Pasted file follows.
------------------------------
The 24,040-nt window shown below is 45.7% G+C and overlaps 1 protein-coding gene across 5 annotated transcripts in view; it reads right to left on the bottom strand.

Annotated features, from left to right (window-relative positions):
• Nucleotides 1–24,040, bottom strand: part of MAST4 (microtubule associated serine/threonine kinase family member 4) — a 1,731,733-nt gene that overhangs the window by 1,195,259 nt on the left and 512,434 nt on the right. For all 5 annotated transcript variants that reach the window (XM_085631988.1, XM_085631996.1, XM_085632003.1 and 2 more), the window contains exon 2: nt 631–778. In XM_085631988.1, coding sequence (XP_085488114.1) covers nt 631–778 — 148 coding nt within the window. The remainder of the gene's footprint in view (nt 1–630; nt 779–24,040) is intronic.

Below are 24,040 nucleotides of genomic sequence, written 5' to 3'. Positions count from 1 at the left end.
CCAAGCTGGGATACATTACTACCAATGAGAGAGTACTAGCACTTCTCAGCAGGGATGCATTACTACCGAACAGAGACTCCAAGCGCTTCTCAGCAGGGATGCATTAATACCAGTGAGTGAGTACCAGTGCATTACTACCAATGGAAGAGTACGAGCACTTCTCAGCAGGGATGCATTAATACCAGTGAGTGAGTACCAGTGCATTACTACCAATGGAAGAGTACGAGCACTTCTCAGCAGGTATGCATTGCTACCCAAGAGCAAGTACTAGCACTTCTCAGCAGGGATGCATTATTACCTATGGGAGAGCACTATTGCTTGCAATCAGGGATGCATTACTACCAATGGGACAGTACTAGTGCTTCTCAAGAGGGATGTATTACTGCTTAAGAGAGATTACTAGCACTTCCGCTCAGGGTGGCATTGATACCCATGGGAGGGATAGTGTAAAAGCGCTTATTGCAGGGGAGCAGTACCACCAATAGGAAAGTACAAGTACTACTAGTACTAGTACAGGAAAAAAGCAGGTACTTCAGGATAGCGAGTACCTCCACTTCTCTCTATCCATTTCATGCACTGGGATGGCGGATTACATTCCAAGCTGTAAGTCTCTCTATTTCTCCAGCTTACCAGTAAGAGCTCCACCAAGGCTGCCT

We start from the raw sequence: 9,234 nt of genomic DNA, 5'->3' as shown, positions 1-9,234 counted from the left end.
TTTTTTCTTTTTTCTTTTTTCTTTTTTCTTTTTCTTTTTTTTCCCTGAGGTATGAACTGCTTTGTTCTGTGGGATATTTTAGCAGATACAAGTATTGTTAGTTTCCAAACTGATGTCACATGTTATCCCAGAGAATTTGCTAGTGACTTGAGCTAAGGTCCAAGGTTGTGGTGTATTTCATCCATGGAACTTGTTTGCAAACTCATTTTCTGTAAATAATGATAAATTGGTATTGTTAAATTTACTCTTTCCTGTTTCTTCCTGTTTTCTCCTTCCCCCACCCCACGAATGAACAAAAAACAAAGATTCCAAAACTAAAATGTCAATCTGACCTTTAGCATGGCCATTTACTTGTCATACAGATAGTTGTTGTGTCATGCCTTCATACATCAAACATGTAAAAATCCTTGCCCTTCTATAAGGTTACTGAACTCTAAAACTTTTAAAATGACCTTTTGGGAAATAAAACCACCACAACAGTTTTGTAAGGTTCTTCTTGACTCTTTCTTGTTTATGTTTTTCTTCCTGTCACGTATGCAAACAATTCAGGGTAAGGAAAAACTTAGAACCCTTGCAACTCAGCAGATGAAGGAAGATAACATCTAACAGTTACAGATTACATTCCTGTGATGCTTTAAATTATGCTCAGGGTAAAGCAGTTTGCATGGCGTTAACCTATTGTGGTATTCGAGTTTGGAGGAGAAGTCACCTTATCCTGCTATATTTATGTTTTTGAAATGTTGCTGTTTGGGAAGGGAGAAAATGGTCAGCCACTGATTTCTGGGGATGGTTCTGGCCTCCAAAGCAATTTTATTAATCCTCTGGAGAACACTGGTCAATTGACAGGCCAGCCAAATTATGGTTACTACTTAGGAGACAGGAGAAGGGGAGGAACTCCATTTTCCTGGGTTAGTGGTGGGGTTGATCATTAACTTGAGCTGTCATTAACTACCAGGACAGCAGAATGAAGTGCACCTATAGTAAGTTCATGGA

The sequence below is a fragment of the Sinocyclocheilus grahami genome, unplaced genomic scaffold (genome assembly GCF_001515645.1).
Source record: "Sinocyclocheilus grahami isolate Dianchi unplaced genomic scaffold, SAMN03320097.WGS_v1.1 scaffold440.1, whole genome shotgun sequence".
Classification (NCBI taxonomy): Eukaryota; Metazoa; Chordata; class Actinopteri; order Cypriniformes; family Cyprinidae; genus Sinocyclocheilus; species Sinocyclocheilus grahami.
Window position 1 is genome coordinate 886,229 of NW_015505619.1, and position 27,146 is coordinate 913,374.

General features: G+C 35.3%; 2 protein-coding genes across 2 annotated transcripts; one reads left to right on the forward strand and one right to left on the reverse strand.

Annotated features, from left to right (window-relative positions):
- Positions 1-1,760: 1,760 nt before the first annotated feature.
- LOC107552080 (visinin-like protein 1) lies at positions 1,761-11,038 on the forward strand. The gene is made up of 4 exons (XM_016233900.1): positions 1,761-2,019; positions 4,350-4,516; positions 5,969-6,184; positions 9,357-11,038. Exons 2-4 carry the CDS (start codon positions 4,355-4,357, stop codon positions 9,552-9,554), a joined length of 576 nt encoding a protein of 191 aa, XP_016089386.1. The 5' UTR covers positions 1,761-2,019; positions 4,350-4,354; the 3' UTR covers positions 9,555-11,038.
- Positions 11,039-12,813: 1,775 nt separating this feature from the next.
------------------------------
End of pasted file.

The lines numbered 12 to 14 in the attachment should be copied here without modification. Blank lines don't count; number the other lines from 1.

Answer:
General features: G+C 35.3%; 2 protein-coding genes across 2 annotated transcripts; one reads left to right on the forward strand and one right to left on the reverse strand.

Annotated features, from left to right (window-relative positions):
- Positions 1-1,760: 1,760 nt before the first annotated feature.